None of those outcomes exist in the industry fund sector. There is, overwhelmingly, very good outcomes for industry fund members under the current arrangements,” he says. Silk also points out that super fund directors are required to meet certain criteria – the ‘fit and proper’ provisions of the SIS Act – whereas public company directors do not have to jump any such hurdles.

Silk admits it’s easy to say elections don’t matter when you don’t have them, but rejects that they should be introduced to super funds just because people feel more comfortable with that process. “On this whole issue [of transparency and accountability], we have given it a lot of thought,” he says. “We have sought to introduce as many mechanisms as we can to make greater transparency and accountability a reality.” AustralianSuper has established a quasi annual general meeting each year where all members are invited to attend, along with those who might be interested in joining the fund. All directors attend the forum, which is “run in very similar format to an AGM”, Silk says. It is held in two different states in Australia each year, and is live webcast.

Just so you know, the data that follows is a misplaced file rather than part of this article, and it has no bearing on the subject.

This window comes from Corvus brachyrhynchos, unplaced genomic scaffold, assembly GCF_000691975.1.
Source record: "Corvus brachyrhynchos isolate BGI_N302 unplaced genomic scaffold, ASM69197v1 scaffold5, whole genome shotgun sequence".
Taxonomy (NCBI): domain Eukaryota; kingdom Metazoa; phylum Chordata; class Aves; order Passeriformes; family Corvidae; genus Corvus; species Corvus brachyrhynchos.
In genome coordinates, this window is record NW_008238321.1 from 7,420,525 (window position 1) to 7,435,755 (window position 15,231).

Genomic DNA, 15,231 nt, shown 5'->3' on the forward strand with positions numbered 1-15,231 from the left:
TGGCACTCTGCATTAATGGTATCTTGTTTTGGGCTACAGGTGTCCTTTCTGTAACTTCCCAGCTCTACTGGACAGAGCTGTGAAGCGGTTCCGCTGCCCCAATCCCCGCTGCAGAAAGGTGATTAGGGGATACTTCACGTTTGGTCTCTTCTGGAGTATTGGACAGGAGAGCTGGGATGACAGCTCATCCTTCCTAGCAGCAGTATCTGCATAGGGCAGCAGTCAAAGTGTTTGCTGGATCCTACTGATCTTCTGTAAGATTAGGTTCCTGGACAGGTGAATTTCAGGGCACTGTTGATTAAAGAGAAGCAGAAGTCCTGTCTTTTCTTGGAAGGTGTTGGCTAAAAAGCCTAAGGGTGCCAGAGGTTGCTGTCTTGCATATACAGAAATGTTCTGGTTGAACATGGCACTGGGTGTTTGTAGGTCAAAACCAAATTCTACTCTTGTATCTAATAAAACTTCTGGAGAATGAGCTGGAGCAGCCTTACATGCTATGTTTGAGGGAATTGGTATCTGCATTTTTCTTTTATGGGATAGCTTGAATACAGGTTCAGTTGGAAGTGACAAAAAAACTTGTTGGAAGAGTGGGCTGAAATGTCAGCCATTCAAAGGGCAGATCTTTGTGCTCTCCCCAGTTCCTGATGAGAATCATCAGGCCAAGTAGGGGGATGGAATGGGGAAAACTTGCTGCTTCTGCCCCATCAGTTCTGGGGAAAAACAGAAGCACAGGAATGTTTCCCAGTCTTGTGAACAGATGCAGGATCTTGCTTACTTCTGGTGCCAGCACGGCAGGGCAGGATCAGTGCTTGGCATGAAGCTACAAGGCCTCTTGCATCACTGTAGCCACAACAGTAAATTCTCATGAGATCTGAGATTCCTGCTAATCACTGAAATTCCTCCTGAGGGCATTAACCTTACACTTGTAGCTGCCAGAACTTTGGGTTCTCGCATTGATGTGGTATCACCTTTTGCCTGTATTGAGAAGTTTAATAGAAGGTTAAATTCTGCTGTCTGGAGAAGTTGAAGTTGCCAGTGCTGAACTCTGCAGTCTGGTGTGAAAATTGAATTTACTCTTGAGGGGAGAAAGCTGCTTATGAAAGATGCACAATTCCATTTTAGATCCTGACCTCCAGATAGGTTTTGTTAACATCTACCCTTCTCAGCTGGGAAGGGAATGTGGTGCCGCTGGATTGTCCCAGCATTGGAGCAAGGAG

Questions can be sent through webcast or taken from the floor. “This is the ultimate form of accountability: members are able to eyeball their directors, ask them questions, and also discuss concerns with them over a cup of coffee before and after the forum,” Silk says. “We’ve got a lot of terrific feedback through the forum and acted on it.” As for the merger of STA and ARF to form AustralianSuper in June 2006, Silk says members were informed prior to the fact and were asked for feedback.

Again, a vote on the merger from members was not conducted because, apart from not being a regulatory requirement, it would have been too expensive, Silk says. He adds that the board of an industry super fund may have different motives from that of a retail fund, which like public company boards has shareholders on its horizon. “The board is set up to act in the interests of members,” he says.

“The whole board of both [funds behind the AustralianSuper merger] acted in what they saw as the best interest of the members because they had no other reason to act,” he says. “On a commercial [super fund] board, directors may have – they shouldn’t have, but they may have – other interests in mind. [Industry fund] boards have a single focus in mind.”

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